Small-size notes were introduced in 1929, and have until the last few years had the same design since then. Various minor changes have been made over the years. In general, design changes have resulted in a new year being printed on the note (e.g. series 1963, which was the year on all notes until series 1969 was introduced) while changing signatures have resulted in a letter being appended or changed. E.g. 1963, 1963-A and 1963-B are three different signature combinations with the same design. Some design changes, e.g. introducing the motto "In God we trust", did not result in any change in year or letter.
As will be seen from the table below, collecting a full set of denominations
will be a costly task for most small-time collectors:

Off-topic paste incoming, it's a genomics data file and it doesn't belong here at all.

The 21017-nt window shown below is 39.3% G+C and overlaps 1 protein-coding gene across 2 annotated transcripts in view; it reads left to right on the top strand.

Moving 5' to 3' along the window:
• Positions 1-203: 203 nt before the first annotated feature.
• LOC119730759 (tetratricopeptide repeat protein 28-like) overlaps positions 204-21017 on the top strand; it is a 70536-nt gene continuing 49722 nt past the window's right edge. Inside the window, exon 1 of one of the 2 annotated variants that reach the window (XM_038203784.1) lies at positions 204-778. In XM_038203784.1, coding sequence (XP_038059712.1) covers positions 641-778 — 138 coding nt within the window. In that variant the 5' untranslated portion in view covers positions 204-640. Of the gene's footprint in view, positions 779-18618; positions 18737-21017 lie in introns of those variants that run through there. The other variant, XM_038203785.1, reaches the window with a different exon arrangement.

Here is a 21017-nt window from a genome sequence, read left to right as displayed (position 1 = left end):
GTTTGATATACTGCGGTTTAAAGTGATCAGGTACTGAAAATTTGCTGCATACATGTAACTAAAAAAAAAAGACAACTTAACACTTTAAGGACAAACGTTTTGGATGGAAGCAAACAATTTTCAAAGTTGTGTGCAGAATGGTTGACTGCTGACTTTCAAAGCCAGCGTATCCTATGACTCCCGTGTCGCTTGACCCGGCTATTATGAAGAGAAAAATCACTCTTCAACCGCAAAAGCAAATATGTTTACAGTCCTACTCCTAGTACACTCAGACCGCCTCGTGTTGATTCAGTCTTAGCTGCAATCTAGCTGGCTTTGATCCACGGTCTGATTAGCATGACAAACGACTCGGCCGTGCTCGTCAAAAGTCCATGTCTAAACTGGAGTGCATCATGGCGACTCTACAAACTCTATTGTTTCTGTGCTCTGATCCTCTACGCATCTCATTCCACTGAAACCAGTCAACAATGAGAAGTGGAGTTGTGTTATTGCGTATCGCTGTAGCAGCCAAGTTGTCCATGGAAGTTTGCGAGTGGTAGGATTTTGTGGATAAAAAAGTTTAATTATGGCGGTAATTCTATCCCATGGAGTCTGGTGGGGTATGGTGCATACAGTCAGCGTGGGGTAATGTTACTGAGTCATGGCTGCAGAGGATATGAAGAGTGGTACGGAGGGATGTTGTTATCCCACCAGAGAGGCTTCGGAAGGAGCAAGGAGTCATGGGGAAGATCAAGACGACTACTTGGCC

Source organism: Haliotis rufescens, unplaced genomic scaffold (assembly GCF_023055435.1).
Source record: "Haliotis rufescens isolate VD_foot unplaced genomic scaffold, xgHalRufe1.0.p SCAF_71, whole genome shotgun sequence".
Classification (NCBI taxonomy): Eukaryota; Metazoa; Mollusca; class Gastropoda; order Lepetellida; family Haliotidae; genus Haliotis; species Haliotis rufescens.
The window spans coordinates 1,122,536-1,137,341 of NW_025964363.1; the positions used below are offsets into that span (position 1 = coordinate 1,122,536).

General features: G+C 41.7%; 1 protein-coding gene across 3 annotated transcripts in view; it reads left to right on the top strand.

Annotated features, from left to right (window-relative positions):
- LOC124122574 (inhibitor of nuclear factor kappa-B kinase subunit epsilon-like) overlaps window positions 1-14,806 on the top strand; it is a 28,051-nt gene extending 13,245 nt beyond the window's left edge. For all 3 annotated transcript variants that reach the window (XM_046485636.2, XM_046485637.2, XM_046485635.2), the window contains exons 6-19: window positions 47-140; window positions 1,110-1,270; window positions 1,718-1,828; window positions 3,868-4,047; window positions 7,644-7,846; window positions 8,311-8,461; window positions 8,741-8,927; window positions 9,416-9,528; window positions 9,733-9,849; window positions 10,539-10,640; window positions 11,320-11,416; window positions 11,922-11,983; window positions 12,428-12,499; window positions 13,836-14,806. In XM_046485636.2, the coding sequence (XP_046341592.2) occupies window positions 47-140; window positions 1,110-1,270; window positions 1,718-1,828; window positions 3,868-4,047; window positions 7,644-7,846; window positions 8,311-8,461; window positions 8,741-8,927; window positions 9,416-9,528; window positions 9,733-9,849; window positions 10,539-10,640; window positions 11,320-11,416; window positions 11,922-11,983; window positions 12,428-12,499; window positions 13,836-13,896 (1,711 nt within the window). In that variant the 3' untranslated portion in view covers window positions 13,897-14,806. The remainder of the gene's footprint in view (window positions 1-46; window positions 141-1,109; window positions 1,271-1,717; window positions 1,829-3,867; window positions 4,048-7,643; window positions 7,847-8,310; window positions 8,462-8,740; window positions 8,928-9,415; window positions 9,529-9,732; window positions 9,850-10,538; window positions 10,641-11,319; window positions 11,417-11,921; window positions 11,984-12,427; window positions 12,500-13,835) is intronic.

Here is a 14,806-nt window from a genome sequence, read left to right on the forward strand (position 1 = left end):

As seen above, not all "Dead presidents" were presidents.
Production of notes in denominations above 100 dollars was discontinued in 1969. Such notes are withdrawn from circulation when they reach a bank.
The small-size notes have been issued as a number of types of notes, the type indicating who is the debtor and/or what secures the value of the note:
Y = Such a note has been issued
Replacement notes - at least this goes for Federal Reserve notes and Federal Reserve Bank notes - are distinguished by a star as suffix in the note number.
The overall design of the notes are similar, irrespective of the type of note, with one notable exception, the 2-dollar note.
2005 Blackbook Price Guide to United States Paper Money (37th edition) is a necessary investment for anyone seriously collecting US notes, with updated market prices for most US notes.
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© janeriks Jan Erik Frantsvåg 2001 Reg.no. NO 983 140